Over the last 50 years, searches for alien signals have been intermittent and limited, and almost all of them have used radio waves.
But there are a lot of other types of signals that astronomers should be looking for.
Laser beams can carry much more information that radio signals. Way back in 1961, the Nobel Prize winning physicist Charles Townes proposed that aliens might signal us with lasers, but the technology needed to detect message-carrying pulses of light wasn't available until the 21st century.
However, there are problems with this method: Visible light would be scattered or absorbed by gas and dust in interstellar space. By the time the signal traveled a thousand light years, it would have lost 90 percent of its energy.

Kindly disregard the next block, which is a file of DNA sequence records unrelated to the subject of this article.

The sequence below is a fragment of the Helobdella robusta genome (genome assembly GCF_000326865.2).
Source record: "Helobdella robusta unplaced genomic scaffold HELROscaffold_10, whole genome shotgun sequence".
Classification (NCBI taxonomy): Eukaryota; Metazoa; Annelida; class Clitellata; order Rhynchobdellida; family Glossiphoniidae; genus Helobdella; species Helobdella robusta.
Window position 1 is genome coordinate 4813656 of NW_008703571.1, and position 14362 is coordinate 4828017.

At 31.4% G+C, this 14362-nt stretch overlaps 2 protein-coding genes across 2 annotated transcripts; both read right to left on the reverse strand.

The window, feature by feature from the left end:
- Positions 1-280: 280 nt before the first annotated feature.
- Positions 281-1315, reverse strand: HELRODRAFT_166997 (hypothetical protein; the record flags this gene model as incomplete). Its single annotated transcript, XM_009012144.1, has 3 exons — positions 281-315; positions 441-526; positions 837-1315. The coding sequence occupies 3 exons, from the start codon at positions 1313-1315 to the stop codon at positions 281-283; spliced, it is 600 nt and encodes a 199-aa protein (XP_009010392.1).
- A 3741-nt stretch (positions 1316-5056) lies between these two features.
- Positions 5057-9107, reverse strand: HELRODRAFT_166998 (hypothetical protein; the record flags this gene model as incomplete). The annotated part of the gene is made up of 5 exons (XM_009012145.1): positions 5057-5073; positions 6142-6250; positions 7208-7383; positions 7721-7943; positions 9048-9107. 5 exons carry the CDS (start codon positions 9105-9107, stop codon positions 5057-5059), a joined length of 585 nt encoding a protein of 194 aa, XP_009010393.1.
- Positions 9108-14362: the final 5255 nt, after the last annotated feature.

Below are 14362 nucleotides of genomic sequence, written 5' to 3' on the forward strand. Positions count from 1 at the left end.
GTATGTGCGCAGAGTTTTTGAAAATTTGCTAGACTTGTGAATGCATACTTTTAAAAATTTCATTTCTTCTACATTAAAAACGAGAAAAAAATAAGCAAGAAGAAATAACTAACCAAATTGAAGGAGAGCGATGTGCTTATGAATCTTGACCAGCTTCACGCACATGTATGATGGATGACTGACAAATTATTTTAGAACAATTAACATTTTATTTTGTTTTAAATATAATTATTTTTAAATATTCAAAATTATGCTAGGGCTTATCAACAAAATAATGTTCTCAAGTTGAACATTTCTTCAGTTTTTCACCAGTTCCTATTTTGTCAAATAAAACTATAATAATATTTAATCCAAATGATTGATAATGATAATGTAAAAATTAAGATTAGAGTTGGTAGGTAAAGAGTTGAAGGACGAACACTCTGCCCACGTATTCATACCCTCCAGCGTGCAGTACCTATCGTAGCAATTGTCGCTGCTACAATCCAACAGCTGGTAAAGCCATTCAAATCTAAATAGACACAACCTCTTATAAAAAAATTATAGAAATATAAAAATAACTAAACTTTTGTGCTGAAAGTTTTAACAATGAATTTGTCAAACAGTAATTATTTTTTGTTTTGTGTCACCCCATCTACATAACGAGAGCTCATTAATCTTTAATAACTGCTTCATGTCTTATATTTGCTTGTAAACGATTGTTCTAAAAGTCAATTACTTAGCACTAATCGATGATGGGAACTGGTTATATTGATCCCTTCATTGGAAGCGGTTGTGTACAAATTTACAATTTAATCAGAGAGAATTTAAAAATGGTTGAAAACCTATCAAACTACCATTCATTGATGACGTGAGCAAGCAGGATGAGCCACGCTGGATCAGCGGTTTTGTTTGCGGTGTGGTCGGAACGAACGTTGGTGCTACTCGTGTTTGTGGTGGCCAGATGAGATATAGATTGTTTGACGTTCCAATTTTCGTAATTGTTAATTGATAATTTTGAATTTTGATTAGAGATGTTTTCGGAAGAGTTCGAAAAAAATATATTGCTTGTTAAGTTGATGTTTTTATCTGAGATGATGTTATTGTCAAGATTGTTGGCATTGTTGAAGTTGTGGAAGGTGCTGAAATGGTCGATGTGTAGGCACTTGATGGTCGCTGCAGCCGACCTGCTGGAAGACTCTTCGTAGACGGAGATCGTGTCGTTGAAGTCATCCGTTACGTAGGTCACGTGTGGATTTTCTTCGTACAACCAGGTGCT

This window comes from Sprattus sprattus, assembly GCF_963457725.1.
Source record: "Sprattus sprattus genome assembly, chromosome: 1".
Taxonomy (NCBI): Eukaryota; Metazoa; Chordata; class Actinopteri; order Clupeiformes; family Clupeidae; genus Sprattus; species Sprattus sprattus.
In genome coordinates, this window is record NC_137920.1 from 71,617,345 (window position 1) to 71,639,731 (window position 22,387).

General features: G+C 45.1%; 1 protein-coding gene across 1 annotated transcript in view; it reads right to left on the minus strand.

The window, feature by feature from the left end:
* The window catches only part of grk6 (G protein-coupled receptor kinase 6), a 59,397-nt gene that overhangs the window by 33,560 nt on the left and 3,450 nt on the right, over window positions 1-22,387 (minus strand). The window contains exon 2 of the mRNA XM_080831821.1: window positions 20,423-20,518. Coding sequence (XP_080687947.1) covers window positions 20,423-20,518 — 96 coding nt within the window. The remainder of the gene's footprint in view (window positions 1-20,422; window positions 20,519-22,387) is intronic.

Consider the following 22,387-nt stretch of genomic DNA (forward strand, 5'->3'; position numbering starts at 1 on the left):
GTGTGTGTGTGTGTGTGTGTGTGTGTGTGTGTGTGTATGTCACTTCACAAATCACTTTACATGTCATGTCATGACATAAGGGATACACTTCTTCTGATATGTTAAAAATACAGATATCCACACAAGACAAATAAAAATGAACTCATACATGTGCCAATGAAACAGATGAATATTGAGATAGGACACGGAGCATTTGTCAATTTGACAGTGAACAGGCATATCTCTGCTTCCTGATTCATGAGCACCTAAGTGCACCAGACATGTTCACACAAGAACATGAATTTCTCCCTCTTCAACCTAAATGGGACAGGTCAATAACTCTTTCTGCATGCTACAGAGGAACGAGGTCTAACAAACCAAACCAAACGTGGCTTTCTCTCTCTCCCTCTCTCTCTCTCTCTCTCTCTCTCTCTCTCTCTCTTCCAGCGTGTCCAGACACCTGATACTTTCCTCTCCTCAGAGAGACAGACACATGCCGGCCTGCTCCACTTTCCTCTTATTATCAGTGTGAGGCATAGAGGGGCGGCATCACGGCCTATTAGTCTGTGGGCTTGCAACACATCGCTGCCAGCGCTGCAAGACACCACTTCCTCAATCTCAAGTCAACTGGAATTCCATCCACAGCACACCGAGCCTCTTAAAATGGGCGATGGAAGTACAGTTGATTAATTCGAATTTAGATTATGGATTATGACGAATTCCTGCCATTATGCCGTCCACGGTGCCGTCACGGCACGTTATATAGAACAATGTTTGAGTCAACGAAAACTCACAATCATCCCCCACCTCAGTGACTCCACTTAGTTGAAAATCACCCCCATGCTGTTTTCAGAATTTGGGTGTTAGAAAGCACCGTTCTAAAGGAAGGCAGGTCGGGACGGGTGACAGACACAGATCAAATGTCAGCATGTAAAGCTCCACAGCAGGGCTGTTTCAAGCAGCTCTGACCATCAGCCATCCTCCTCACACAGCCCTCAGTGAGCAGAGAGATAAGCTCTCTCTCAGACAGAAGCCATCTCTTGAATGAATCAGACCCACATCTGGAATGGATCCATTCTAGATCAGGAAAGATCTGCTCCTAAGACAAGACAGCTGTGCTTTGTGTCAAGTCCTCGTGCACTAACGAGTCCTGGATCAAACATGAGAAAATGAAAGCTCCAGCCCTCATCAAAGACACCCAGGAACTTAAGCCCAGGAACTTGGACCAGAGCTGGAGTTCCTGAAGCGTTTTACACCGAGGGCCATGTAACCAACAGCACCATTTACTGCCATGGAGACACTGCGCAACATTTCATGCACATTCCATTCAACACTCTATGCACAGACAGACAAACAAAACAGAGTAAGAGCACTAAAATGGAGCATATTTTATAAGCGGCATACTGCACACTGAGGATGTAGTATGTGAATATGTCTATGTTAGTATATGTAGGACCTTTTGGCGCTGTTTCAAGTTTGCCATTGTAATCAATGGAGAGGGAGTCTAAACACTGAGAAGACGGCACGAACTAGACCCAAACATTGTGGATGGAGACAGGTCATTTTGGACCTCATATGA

Seeing The Unseen
That's true for visible light, but not for near-infrared light--wavelengths longer than red light, but shorter than radiant heat or radio waves.
At those wavelengths space is nearly transparent. In 2015, a team of astronomers from the University of California at Berkeley and the University of Toronto started the very first search for alien signals transmitted with near-infrared lasers. They will record light levels over time, and search the record for patterns that might be due to an extraterrestrial signal.
Even if there are lots of extraterrestrial civilizations out there, finding them will take patience and time.
Search For Extraterrestrial Intelligence Extends into New Realms (Astrobiology Magazine)
SETI Reborn: The New Search for Intelligent Life (Astrobiology Magazine)
NIROSETI, Dunlap Institute for Astronomy and Astrophysics (University of Toronto)
SETI Explores the Near Infrared (Centauri Dreams)